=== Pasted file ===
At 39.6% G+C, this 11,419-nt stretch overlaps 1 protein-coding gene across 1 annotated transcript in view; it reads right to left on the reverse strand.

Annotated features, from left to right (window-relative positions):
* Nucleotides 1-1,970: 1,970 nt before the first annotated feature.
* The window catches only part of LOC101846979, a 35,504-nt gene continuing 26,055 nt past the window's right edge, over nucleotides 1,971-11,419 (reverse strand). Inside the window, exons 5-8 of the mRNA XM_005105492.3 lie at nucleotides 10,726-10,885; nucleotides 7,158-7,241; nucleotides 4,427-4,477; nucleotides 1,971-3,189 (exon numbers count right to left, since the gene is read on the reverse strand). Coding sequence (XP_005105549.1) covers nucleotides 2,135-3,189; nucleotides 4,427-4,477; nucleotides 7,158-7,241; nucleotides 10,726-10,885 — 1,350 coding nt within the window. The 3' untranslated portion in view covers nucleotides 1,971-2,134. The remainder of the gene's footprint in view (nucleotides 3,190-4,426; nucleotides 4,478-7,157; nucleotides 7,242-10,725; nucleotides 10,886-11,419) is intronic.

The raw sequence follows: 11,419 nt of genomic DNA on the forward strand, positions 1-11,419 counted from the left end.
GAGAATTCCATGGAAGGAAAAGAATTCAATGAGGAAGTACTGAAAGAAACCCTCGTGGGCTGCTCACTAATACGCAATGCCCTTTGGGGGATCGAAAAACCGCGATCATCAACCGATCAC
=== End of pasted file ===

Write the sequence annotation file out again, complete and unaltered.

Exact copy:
At 39.6% G+C, this 11,419-nt stretch overlaps 1 protein-coding gene across 1 annotated transcript in view; it reads right to left on the reverse strand.

Annotated features, from left to right (window-relative positions):
* Nucleotides 1-1,970: 1,970 nt before the first annotated feature.
* The window catches only part of LOC101846979, a 35,504-nt gene continuing 26,055 nt past the window's right edge, over nucleotides 1,971-11,419 (reverse strand). Inside the window, exons 5-8 of the mRNA XM_005105492.3 lie at nucleotides 10,726-10,885; nucleotides 7,158-7,241; nucleotides 4,427-4,477; nucleotides 1,971-3,189 (exon numbers count right to left, since the gene is read on the reverse strand). Coding sequence (XP_005105549.1) covers nucleotides 2,135-3,189; nucleotides 4,427-4,477; nucleotides 7,158-7,241; nucleotides 10,726-10,885 — 1,350 coding nt within the window. The 3' untranslated portion in view covers nucleotides 1,971-2,134. The remainder of the gene's footprint in view (nucleotides 3,190-4,426; nucleotides 4,478-7,157; nucleotides 7,242-10,725; nucleotides 10,886-11,419) is intronic.

The raw sequence follows: 11,419 nt of genomic DNA on the forward strand, positions 1-11,419 counted from the left end.
GAGAATTCCATGGAAGGAAAAGAATTCAATGAGGAAGTACTGAAAGAAACCCTCGTGGGCTGCTCACTAATACGCAATGCCCTTTGGGGGATCGAAAAACCGCGATCATCAACCGATCAC